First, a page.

Deere to their hearts

Toy tractors, trucks a draw

Toy tractors, trucks a draw

April 02, 2006|By TARA REILLY


Fourteen-year-old Jared Wagaman knows his tractors.

His toy collection includes German and French tractors, John Deere models and special editions.

Almost without hesitation, the Waynesboro, Pa., resident can rattle off the makes and models of his collection of more than 150.

His favorite is a red, white and blue "Toy Tractor Times" Spirit of '76 model.

On Saturday, Jared showed off some of his toy tractors at the Spring Agriculture & Transportation Toy Show at the Washington County Agricultural Education Center on Sharpsburg Pike.

The show was sponsored by the Tri-State Farm Toy Collectors Club.

Jared joked that his father, who attended the show with him, wasn't a big toy tractor buff.

"My dad has, like, two tractors and that's it," Jared said.

Jared said he began collecting toy tractors when he was 6 years old. He said a farm is behind his house, and he would watch the farmer use his tractors.


"I guess ever since I saw him with his tractors and stuff, I've been interested in collecting them," he said.

He stores some of the tractors on shelves and in a display.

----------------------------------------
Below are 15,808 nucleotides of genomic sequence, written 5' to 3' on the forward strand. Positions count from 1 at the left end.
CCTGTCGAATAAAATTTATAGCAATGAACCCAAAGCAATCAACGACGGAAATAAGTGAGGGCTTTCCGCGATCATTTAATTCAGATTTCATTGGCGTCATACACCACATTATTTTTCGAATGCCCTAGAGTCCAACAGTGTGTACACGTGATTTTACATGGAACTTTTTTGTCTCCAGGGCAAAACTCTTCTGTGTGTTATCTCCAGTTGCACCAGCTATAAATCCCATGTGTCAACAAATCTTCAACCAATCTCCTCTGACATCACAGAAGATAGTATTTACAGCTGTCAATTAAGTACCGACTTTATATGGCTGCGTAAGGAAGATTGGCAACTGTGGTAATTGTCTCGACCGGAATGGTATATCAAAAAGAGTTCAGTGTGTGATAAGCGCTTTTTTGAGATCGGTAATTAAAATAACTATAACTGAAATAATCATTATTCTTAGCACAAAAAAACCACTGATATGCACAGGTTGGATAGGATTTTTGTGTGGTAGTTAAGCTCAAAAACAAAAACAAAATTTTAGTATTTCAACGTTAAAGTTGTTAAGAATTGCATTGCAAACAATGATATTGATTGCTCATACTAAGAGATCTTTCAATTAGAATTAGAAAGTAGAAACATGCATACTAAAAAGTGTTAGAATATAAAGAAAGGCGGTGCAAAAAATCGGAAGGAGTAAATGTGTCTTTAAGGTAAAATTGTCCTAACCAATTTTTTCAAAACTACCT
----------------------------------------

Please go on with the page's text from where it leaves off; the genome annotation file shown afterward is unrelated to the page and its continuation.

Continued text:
"I keep some of them on the floor and in the living room because I don't have enough space," he said.

Jared said he travels to shows where he displays his collection, and he recently has joined the Tri-State Farm Toy Collectors Club.

Irv Termuende traveled from Grant Park, Ill., to show off his handmade wooden trucks.

"I've been a woodworker all my life," Termuende said.

He builds mainly late-model over-the-road tractors and construction trucks.

Termuende, whose business is called Das Woodwork Haus, has been building the models for about 10 years.

He uses a computer program to design the models and then builds them. By the time he is done, he said he has put hundreds of hours into the models.

He began building the wooden models after he found a photo of a truck his grandfather had in the 1920s. He said his grandfather used the truck to haul vegetables to a Chicago market.

"That's basically the background on them," Termuende said.

While Termuende sells his trucks in places such as Tennessee, Iowa and Michigan, Saturday was his first time in Hagerstown.

He said he has received a good response locally.

"There's a lot of interest in it," he said. "In fact, I've sold some today."

Saturday's show was the second spring show for the Farm Toy Collectors Club.

Doug Artz, club treasurer, said proceeds from the show go toward a $1,000 scholarship for students pursing farming and agriculture-related studies.

The club, which has about 20 active members, also sponsors a toy show in the fall, he said.

"I think everybody just enjoys the toys," Artz said. "Maybe we all never grew up. I don't know."

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